• To screen or not to screen for subclinical hypothyroidism in pregnancy?

      Freyne, A; Byrne, B (Irish Medical Journal, 2013-06)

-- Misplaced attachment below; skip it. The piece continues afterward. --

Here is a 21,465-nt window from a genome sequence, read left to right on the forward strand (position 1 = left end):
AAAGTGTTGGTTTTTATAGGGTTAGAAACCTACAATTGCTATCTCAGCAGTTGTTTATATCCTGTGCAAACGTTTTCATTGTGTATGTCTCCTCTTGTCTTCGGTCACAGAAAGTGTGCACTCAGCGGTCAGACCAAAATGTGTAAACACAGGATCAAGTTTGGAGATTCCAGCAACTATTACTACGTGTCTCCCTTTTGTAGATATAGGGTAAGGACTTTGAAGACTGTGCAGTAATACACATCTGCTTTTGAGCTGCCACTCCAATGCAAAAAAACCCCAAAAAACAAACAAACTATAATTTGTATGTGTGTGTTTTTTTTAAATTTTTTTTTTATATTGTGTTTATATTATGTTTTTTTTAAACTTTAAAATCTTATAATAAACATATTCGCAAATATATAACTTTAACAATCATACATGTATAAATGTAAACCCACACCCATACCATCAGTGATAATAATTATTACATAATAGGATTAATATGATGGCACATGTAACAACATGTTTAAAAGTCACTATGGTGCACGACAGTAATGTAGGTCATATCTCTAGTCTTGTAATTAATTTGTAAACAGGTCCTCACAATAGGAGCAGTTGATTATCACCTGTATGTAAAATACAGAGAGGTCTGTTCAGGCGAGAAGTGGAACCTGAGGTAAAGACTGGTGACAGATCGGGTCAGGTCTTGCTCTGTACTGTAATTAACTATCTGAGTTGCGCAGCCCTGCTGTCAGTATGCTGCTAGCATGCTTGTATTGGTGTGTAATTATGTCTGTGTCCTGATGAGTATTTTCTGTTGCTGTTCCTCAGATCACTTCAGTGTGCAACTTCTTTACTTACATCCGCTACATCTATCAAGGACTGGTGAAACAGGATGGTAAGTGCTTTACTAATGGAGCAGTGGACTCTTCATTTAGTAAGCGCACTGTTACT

Not unlike screening for gestational diabetes, controversy prevails over the value of screening for thyroid disease in pregnancy. Fortunately, overt hypothyroidism is rare in pregnancy (0.3-0.5%) because it is associated with infertility and increased rates of first trimester miscarriage. Studies suggest that obstetric complications such as hypertension, placental abruption, preterm delivery, perinatal morbidity and mortality are increased in women with hypothyroidism in pregnancy1 and there is evidence that the offspring of untreated mothers have neuropsychological and cognitive impairment. Subclinical hypothyroidism (Elevated TSH and normal Free T4) is estimated to be present in 2 â 2.5% of pregnant women. It is not as clearly associated with adverse obstetric and neonatal outcome but there is some evidence that maternal subclinical hypothyroidism is associated with impaired psychomotor development in the offspring 2.